Now seventy-five years after his death we come to the war of the Jews, A.D. 66-70, you know about A.D. 70, right? How the Romans came against Israel according to the predictions of Jesus Himself about forty years earlier, and toppled the nation of Israel and probably about a million Jews died in the process. During that time period as that war was breaking out a group of Jewish rebels overcame the Roman garrison at Masada. So they took it over and they were joined around A.D. 70 by Zealots, or people that didn’t like the fact that Rome had taken over and they were going to use this sort of as a military base, or as a last stand for the nation of Israel.
And so from Masada having taken over this area from the Romans they raided and harassed the Romans for about two years. And about A.D. 73 the Romans had had enough so they marched against Masada, around A.D. 74 they built a rampart and a battering ram which pushed up this rampart and the ended up reaching the wall and coming into this fortress called Masada. And the only reason we know what happened is there were two survivors, two surviving women and this story gets picked up by Josephus. And what happened at Masada was once those that had taken over Masada, the Jews, the Zealots, figured out they were going to lose they did a mass suicide. And probably about one thousand men, women and children started to burn Masada and they engaged in what today we would call a mass suicide, ended their own lives. And they cast lots for who would remain and finish the job and there were ten men selected to kill the remainder, and then they chose one man to kill the ten and then to kill himself. And this becomes a very significant place in Israeli history because it demonstrates that the zealots within Israel would rather die than live under Roman occupation, Roman idolatry, Roman enslavement.
And the story as I was thinking about it reminds me a lot of the words of Patrick Henry, an American history who said “Give me liberty or give me” what? “give me death!” I mean, these people really meant this. When they saw they were going to lose and the Romans had come they would rather commit mass suicide than live under Roman law. And so this becomes a very significant part of Israeli history because the Israelis have a saying, Masada shall never fall again. And they would have actually, I’m not sure if they still do it, but graduation ceremonies up in this area, this fortress called Masada, as a reminder that we are never going to let this happen again to our country. We’re never going to be put in a position where we have to choose between living under Gentile dominion or not and we have to choose death as a result.
And what is so interesting about Masada is there is a synagogue that’s been excavated up in that place called Masada, this fortress, and what they discovered is Hebrew fragments of the Bible, Hebrew Bible found buried under the scroll room floor. In other words, of all the sections of the Bible that the Hebrews could be thinking about before they did this mass suicide what sections of the Bible were they thinking about? What were they reading? And what we discovered is they were reading Ezekiel 36 and Ezekiel 37. Isn’t that interesting? You know about Ezekiel 36, it’s the prophecy that God would gather the Jews from the four corners of the earth and put them back into their own land. And they were most likely heavily focused on… in fact, the way the true God explained it this was the passage they were most likely looking at, Ezekiel 37:7-11 which is an illustration of Ezekiel 36, the valley of the dry bones, the bones coming together, breath coming into the body and the Lord saying there in verse 11, these bones are the whole house of Israel.
[Ezekiel 37:7-11, “So I prophesied as I was commanded; and as I prophesied, there was a noise, and behold, a rattling; and the bones came together, bone to its bone. So I prophesied as I was commanded; and as I prophesied, there was a noise, and behold, a rattling; and the bones came together, bone to its bone.  And I looked, and behold, sinews were on them, and flesh grew and skin covered them; but there was no breath in them.  Then He said to me, “Prophesy to the breath, prophesy, son of man, and say to the breath, ‘Thus says the Lord GOD, “Come from the four winds, O breath, and breathe on these slain, that they come to life.”’  So I prophesied as He commanded me, and the breath came into them, and they came to life and stood on their feet, an exceedingly great army.”]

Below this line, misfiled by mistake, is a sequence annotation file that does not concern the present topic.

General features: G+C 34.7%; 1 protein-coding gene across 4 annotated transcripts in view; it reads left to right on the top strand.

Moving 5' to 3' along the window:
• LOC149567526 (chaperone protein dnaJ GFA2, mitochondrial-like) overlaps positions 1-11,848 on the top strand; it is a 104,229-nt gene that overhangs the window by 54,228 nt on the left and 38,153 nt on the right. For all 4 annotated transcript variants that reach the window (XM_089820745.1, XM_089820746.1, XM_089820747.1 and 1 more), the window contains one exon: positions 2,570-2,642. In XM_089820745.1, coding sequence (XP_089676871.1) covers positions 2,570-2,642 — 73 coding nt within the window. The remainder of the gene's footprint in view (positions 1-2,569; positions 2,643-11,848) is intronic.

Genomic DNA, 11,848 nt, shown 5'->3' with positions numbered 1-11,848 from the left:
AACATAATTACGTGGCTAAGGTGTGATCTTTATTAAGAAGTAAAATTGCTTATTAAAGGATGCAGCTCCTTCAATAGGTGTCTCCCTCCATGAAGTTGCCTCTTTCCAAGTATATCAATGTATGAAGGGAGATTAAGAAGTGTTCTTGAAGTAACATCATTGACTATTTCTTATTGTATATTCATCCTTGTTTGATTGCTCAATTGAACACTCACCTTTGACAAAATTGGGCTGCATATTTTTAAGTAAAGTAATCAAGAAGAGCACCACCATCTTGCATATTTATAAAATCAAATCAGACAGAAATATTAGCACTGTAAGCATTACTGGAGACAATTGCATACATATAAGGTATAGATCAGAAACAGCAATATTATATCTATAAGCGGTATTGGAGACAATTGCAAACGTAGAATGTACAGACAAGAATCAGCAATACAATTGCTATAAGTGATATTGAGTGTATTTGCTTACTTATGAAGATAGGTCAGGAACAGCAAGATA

And as they were thinking to themselves although the Romans have the upper hand right now it’s not always going to be that way. And so they were holding these passages out in terms of eschatological hope. And so it’s very interesting to look at the things people are studying and reading at the very end of their lives. It shows you where their values are. And Masada is the outworking of the curses of the Mosaic Covenant. Israel, in her disobedience was disciplined by various Gentile nations whether it’s the Assyrians that gathered in the north, the Babylonians that took the south into captivity, and the Romans that came in A.D. 70. And in fact, when you study the words of Christ in Luke 19:41-44 you learn exactly forty years in advance the way the Romans would come against Jerusalem, build a barricade against it so the Jews couldn’t get out.
And I think that perhaps the Lord was not just thinking about Jerusalem falling to the Romans in A.D. 70 but I think in His mind He could have been thinking about what would happen a few years later at Masada, because virtually the same thing happened and this is the outworking of the discipline of the Mosaic Covenant and it took place there on the southwest edge of the Dead Sea at a place called Masada. And so if you mention Masada to an Israeli or a Jewish person it’s very much part of who they are and part of their history, just like in our history we have certain events that stand out… the American Revolution, things like that. But Masada becomes a big deal.
I was hoping we’d have time to get over to Qumran but we don’t have time to let me close us in prayer. Father, we’re grateful for geography, history, and Your Word reminding us that this is not Veggie Tales, this is not Jack and the Beanstalk, these are real things that happened in real time and help us to be mindful of that as we continue this series. I ask that You’ll be with the worship service that follows. We’ll be careful to give You all the praise and the glory. We ask these things in Jesus’ name, and God’s people said…. Amen! Happy intermission.